Former Lord Mayor of Cork Cllr Chris O’Leary of Sinn Féin has called into question the validity of the majority Smiddy report, alleging that information obtained under a Freedom of Information request suggests that senior civil servants had a view in favour of a merger of the two councils.
O’Leary told The Irish Times it was clear to him from emails obtained under an FOI request that senior officials in the then Dept of Environment were in favour of a merger of Cork city and county councils, rather than a boundary extension for the city.
According to O’Leary, emails between department officials and Cork Local Government Review chairman Alf Smiddy suggest the officials were keen to counter any arguments made for a boundary extension and to push the merger option.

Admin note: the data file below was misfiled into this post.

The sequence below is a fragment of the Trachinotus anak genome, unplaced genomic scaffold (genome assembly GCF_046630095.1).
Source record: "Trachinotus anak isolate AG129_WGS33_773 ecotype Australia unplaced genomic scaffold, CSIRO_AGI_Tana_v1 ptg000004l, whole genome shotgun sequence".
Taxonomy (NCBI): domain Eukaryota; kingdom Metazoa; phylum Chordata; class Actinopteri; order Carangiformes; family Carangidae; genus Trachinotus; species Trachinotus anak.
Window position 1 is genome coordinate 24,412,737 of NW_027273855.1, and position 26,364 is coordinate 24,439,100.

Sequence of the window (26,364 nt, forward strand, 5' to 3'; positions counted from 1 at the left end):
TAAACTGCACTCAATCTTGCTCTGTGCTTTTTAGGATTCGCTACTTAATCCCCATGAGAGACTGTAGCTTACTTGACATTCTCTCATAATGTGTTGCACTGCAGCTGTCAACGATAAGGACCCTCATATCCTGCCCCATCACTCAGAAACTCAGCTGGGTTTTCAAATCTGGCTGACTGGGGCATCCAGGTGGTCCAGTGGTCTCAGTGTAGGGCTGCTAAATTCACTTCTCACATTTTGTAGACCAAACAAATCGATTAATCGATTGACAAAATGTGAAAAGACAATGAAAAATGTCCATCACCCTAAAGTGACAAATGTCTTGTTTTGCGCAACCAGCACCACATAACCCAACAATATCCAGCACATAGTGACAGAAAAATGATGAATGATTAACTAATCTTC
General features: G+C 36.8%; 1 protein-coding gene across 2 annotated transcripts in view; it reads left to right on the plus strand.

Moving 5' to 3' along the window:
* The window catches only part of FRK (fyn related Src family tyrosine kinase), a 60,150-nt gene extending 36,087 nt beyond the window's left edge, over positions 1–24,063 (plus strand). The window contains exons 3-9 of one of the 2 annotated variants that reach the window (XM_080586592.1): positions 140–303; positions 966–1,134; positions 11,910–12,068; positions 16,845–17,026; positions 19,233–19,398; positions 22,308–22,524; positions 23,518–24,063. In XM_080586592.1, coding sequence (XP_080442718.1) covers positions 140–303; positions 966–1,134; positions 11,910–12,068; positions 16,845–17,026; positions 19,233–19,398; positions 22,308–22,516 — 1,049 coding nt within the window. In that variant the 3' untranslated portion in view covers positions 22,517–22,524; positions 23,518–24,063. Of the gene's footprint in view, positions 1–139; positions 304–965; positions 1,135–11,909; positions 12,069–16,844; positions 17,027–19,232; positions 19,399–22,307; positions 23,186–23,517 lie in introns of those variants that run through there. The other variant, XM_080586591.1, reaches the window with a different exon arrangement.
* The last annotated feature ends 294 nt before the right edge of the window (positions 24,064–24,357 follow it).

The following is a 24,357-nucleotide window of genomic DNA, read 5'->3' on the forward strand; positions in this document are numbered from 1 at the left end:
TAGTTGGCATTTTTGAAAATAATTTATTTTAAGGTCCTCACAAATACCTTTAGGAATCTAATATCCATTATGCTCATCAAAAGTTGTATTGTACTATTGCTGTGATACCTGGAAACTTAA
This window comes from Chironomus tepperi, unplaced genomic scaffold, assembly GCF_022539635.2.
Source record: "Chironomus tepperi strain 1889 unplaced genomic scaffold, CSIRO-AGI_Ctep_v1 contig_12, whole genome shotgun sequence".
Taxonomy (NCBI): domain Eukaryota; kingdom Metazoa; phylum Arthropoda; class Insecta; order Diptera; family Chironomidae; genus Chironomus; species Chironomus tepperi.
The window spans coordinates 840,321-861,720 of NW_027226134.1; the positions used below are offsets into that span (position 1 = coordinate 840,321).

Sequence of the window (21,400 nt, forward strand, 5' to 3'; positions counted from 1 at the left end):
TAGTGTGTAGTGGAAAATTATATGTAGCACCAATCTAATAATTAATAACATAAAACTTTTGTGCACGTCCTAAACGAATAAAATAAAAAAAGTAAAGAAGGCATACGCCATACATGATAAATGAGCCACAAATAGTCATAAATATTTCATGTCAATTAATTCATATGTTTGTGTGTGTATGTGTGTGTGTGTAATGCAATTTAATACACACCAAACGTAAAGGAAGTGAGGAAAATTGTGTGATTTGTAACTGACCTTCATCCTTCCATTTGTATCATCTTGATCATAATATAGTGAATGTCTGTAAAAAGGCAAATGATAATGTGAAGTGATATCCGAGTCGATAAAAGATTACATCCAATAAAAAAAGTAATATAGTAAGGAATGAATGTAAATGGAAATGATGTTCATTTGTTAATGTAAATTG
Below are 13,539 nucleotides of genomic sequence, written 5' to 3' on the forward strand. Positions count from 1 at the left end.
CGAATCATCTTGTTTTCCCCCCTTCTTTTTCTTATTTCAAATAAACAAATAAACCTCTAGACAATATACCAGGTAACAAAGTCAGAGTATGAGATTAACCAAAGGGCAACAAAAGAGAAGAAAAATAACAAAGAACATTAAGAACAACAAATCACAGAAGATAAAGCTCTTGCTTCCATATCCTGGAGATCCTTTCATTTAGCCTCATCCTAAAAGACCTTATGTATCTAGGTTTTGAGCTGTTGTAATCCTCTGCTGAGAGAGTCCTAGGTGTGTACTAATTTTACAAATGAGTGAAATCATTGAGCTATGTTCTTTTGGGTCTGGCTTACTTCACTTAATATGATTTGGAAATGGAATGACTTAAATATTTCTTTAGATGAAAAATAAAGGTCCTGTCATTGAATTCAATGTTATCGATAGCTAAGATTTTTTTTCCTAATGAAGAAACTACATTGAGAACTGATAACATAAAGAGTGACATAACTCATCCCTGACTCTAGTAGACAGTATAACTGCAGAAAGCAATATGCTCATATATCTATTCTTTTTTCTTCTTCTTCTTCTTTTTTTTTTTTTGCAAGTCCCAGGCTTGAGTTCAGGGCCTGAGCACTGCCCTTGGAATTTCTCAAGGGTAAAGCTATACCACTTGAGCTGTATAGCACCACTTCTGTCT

“They already had a strategy . . . for a merger and they were very quick to seek to counter opinion pieces by academics like Aodh Quinlivan and Will Brady from UCC arguing for a boundary extension to the city,” he said.
In one email exchange between Paul Lemass and Denis Conlan at the Department and Smiddy, Lemass observes that the costs associated with a merger would be “nothing like the transactional costs associated with a boundary extension”.
Conlan in turn emailed Smiddy later that same day, February 9th 2015, and observed that “the recent article by Aodh Quinlivan prompted us to try and set out coherently the potential benefits to be achieved from a local authority merger”.